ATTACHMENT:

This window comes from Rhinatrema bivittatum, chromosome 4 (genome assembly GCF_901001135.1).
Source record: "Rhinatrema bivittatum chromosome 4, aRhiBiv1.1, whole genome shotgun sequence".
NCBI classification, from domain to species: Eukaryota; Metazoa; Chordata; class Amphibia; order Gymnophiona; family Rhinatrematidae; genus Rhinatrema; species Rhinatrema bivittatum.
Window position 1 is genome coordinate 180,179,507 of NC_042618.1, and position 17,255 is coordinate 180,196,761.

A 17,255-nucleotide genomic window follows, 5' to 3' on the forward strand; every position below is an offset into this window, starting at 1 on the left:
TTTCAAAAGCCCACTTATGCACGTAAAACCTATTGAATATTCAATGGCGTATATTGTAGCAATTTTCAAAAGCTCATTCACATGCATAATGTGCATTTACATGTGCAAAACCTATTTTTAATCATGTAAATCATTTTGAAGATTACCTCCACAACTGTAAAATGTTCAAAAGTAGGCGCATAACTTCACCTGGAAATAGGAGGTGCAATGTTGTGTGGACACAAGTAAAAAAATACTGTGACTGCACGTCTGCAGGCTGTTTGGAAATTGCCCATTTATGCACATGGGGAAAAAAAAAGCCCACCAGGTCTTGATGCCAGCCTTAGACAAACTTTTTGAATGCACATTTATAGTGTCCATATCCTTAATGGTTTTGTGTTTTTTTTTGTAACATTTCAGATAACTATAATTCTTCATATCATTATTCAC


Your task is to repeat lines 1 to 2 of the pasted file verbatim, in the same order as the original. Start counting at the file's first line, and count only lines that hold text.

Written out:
This window comes from Rhinatrema bivittatum, chromosome 4 (genome assembly GCF_901001135.1).
Source record: "Rhinatrema bivittatum chromosome 4, aRhiBiv1.1, whole genome shotgun sequence".